09/27/10 By Christopher Loudon
Scot Albertson: Singin’ It Old-Time
Review of singer's new album, Vibination
Scot Albertson has a voice built for Andrew Lloyd Webber; the sort of big, theatrical timbre that, like Michael Crawford, Juan Chioran, Alan Campbell or Mandy Patinkin, seems ideally suited to scouring a phantom’s lair or leading an Argentine revolution. But there’s also an old-school formality about Albertson that harkens back to a specific sect of ’50s male vocalists — Gordon McRae, Al Martino, Don Cherry, Matt Monro (who carried the tradition well in the ‘60s) and other lesser lights; singers with plenty of power and personality, but lacking the easy, intimate familiarity of a Sinatra or Bennett. Of course, McRae and those other fellas sold boatloads of records, just as the stars of Webber’s musicals helped sell mountains of tickets, so it’s obviously a style that resonates strongly with a broad audience.
Though Albertson bills himself as a jazz singer, I’d argue he’s more a cabaret artist, with a trunkful of tunes and the gumption to do whatever is required to satisfy an audience. There’s no question that he can sell a song. Like McRae, Monro and their brethren, he can ably handle peppy numbers but is not a natural swinger. Far superior are his ballads, delivered with sincere authority.
In an earlier review, I noted that Albertson favors wide-ranging playlists, offering up a something-for-everyone potpourri. The trend continues on his latest CD, Vibination. The title is a word that doesn’t exist in Webster’s or anywhere else, but which Albertson defines as: “the experience of simultaneously merging life energies to create and joyously become one.” In other words, the experience of performing with a first-rate band, which Albertson has, including pianist/music director/co-arranger Daryl Kojak, bassist Cameron Brown, percussionist and drummer Anthony Pinciotti and multi-instrumentalists Sue Terry and Dave Pietro, plus guest vibraphonists Dave Samuels and Arthur Lipner. Whatever verve and spontaneity Albertson may be missing, these fine players more than make up for.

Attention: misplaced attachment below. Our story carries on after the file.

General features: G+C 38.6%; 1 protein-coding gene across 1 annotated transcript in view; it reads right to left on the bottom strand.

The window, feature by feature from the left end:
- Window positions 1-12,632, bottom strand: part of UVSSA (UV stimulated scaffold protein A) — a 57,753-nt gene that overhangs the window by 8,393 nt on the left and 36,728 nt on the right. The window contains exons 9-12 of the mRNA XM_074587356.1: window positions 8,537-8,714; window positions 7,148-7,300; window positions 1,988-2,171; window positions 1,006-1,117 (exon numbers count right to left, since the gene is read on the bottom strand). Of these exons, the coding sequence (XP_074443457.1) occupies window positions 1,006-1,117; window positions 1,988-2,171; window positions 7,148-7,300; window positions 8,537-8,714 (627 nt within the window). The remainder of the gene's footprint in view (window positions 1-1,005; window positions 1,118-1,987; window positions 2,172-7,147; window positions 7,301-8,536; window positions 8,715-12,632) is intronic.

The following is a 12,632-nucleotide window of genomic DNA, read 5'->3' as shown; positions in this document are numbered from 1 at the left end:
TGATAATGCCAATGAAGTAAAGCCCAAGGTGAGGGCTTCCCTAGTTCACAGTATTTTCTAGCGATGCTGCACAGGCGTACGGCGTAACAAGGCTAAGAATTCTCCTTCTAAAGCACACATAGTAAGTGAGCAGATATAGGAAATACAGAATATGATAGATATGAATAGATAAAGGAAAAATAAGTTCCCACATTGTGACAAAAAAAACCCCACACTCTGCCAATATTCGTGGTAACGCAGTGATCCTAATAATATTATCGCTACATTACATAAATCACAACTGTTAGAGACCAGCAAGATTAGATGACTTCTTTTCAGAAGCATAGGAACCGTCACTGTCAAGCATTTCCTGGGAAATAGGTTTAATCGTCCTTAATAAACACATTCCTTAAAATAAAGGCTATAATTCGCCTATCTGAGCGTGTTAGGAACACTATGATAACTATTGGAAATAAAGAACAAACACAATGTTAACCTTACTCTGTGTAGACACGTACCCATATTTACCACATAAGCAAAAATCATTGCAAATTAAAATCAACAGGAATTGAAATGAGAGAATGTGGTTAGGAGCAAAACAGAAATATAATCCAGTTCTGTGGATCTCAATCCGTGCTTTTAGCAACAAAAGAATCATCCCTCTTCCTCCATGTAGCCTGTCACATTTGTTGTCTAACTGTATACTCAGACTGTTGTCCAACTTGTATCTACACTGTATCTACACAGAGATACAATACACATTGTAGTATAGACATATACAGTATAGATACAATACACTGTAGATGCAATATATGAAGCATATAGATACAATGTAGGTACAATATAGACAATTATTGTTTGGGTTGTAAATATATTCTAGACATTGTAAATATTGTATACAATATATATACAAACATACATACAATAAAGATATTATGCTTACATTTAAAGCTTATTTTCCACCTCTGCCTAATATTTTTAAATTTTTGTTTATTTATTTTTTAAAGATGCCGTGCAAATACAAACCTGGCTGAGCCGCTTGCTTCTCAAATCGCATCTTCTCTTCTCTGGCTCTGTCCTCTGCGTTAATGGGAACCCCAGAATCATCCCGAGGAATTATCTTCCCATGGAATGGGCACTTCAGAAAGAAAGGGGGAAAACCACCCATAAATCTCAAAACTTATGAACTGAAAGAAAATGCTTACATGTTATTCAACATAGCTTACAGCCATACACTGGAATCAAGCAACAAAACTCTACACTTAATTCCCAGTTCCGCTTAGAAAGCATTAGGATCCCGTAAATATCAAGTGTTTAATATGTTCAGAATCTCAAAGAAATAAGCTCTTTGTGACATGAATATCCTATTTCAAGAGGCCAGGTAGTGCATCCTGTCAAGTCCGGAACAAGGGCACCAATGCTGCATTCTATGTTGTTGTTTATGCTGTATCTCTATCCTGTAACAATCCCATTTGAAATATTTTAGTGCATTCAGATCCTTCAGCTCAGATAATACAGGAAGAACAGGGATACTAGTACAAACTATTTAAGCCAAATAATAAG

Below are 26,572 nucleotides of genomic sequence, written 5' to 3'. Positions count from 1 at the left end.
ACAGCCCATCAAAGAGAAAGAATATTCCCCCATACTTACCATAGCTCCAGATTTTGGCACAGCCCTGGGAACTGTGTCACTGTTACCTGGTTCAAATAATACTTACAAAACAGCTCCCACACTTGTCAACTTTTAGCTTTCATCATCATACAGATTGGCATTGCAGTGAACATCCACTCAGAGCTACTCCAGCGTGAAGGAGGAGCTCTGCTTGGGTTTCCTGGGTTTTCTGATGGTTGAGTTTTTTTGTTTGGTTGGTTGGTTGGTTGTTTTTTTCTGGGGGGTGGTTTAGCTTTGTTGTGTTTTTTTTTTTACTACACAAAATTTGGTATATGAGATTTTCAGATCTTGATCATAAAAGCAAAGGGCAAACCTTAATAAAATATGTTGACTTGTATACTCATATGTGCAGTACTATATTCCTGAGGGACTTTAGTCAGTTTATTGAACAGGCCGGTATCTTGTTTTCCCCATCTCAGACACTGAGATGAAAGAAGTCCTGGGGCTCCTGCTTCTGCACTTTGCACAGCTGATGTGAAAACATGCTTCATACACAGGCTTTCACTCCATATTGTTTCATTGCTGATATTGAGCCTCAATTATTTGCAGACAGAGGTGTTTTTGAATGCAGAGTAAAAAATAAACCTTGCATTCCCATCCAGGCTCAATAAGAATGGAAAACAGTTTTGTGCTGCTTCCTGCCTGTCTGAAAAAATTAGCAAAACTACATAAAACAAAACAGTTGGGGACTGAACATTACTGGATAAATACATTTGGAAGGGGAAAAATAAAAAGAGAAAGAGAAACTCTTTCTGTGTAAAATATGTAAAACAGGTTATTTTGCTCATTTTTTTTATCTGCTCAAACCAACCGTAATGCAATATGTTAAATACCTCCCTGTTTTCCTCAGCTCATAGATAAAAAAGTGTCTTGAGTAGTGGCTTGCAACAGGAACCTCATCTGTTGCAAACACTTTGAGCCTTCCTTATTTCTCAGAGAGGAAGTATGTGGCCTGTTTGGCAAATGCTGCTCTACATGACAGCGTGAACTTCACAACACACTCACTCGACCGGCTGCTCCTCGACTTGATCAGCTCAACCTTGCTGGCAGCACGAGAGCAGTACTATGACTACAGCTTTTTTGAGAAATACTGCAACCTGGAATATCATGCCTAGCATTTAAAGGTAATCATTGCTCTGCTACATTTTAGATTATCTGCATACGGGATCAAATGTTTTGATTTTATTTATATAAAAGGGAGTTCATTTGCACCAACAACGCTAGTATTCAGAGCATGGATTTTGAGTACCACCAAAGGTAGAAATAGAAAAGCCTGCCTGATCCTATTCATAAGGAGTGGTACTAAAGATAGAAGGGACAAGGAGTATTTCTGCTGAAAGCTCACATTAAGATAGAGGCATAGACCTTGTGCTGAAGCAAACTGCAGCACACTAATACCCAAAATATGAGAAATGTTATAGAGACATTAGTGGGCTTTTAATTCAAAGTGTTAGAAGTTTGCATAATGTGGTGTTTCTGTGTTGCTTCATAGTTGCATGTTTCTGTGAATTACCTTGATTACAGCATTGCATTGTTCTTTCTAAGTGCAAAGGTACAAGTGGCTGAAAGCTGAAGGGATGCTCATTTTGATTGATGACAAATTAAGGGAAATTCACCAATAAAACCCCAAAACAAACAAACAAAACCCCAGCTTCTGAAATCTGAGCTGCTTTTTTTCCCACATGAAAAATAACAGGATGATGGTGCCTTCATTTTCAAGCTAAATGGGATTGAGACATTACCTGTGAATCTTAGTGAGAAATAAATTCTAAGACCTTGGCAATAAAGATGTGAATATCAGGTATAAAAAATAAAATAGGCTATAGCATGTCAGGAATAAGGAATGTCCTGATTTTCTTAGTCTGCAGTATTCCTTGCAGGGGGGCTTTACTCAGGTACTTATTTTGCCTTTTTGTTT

The eclectic playlist begins with a robust, if slightly leaden, “Put On A Happy Face.” Far superior is the second track, a lovely reading of Sammy Cahn and Jimmy Van Heusen’s “Incurably Romantic.” Later in the album, an unlikely combination of “Three Coins In the Fountain” and “I Have Dreamed” proves as effective. With the exception of Francis Lai and Carl Sigman’s sappily maudlin movie theme “Love Story,” the rest of the selections reflect one of Albertson’s greatest strengths: to unearth seldom-heard gems from top-drawer songwriters. Johnny Mercer’s gossamer “Dream Awhile” is handled with appropriately delicate grace, as are Stan Freeman’s “Be Warmer This Winter” and Matt Dennis’ charming “It Wasn’t the Stars That Thrilled Me.” Equally moving are two Johnny Mandel and Alan and Marilyn Bergman rarities, the gently swirling “A Waltz from Somewhere” and the sultry “Solitary Moon,” here cooked over a light samba beat.
Leo Robin and Richard Whiting’s clever “I Can’t Escape From You” is precisely the sort of tune that Sinatra and Nelson Riddle (or Billy May) could have made soar. Pity they never recorded it. In Albertson’s hands, it is decidedly bouncy, yet doesn’t have that devil-may-care Sinatra sass. As for “Honey Chile,” he would have been well advised to leave for his more soulful brethren. But Albertson does bring estimable sizzle to one upbeat number. It is Walter Donaldson’s “At the Club Savoy,” and in true cabaret style he serves it up with Bobby Short pizzazz.
If you’d like to share your comments about Scot Albertson or have suggestions for future installments of Hearing Voices, please direct your email to email@example.com.